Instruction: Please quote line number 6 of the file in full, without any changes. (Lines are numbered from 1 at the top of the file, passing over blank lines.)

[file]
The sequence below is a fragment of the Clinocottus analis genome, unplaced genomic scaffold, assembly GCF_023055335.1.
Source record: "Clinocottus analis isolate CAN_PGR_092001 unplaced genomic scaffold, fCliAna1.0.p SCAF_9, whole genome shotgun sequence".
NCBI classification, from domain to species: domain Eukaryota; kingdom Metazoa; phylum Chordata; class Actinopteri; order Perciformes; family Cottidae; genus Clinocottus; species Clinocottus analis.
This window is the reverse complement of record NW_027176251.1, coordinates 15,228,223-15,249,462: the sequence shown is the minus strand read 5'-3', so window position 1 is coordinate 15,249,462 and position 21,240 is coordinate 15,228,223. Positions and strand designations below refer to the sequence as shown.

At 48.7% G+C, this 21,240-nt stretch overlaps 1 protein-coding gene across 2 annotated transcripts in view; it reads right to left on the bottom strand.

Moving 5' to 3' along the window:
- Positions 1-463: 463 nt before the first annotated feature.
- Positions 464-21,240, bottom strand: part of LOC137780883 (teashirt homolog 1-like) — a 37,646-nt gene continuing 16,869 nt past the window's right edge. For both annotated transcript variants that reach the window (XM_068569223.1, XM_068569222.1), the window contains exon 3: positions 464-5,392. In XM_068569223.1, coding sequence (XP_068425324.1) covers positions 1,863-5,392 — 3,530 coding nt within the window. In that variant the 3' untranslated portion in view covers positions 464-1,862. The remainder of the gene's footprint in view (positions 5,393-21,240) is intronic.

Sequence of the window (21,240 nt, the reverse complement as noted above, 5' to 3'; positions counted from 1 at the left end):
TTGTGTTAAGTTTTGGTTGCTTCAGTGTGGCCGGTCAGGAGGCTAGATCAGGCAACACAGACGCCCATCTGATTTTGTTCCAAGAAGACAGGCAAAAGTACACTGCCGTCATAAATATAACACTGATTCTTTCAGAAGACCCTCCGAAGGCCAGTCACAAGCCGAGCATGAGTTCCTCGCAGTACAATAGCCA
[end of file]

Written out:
Moving 5' to 3' along the window: